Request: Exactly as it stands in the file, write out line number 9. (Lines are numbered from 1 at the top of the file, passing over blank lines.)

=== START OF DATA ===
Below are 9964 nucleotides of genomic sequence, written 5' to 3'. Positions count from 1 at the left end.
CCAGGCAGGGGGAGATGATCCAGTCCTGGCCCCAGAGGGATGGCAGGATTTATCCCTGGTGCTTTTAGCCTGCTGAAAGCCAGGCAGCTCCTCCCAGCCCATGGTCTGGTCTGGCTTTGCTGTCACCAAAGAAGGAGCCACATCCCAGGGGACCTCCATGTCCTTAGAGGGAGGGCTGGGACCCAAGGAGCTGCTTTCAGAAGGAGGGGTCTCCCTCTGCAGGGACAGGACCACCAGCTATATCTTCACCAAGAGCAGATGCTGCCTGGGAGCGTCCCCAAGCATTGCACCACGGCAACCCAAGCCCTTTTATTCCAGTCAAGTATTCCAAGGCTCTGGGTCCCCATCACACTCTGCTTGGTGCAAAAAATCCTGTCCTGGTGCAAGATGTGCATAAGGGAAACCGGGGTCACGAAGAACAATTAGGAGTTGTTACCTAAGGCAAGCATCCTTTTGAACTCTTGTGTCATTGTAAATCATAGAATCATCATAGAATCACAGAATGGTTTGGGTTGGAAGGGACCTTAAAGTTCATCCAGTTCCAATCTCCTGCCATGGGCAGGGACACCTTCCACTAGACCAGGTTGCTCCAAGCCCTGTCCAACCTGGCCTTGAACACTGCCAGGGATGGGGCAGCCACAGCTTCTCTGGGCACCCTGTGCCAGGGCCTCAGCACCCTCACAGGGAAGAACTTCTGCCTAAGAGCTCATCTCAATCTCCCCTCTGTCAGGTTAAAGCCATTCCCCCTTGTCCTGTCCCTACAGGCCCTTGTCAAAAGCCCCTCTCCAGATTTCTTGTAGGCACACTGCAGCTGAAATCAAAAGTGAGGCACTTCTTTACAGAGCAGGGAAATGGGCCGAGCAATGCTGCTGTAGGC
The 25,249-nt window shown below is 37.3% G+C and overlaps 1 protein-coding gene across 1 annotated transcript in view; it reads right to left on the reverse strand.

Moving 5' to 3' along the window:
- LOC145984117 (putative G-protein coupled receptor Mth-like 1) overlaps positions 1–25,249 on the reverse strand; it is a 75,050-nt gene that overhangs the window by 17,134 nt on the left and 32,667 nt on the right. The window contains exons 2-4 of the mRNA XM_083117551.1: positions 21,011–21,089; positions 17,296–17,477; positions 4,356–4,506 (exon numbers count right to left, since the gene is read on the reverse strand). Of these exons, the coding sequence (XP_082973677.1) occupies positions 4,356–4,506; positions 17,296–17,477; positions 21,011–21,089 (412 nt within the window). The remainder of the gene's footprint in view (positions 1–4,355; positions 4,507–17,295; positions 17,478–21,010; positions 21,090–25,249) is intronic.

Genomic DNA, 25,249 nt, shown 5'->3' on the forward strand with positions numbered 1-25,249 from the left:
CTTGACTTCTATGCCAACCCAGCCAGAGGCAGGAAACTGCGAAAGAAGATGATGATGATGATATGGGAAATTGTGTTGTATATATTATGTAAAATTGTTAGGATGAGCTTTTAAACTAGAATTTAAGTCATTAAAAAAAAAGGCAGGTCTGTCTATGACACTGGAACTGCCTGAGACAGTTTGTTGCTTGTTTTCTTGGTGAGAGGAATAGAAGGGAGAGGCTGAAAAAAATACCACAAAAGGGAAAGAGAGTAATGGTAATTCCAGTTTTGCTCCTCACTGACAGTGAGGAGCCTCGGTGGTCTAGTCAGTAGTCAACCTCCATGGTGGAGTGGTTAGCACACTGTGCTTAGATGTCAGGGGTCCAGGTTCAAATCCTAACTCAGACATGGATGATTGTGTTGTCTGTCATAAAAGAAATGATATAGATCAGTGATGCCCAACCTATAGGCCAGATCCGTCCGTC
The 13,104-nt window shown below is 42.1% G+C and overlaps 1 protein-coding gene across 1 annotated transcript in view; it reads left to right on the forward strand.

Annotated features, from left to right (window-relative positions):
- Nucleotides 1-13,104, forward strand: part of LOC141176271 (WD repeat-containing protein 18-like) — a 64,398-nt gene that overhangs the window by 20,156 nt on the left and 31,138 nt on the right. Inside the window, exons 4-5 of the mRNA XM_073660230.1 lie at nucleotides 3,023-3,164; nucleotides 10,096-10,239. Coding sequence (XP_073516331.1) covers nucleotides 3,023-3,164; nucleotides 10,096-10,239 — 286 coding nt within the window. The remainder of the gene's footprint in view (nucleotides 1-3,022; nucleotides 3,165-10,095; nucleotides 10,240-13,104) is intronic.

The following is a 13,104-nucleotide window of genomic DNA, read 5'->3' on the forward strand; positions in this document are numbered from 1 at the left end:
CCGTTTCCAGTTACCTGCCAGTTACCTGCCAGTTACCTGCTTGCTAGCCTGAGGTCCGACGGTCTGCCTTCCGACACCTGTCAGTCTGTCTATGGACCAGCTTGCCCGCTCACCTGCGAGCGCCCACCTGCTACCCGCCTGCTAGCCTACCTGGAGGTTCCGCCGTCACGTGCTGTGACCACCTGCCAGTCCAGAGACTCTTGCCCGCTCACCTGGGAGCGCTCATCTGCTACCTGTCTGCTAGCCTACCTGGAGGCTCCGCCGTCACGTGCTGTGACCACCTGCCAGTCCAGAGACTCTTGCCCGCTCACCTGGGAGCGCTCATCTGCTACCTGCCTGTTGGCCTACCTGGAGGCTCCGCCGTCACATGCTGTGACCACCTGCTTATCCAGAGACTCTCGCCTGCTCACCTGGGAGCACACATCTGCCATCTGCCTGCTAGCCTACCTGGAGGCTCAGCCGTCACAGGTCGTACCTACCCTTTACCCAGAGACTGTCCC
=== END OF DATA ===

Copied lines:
Annotated features, from left to right (window-relative positions):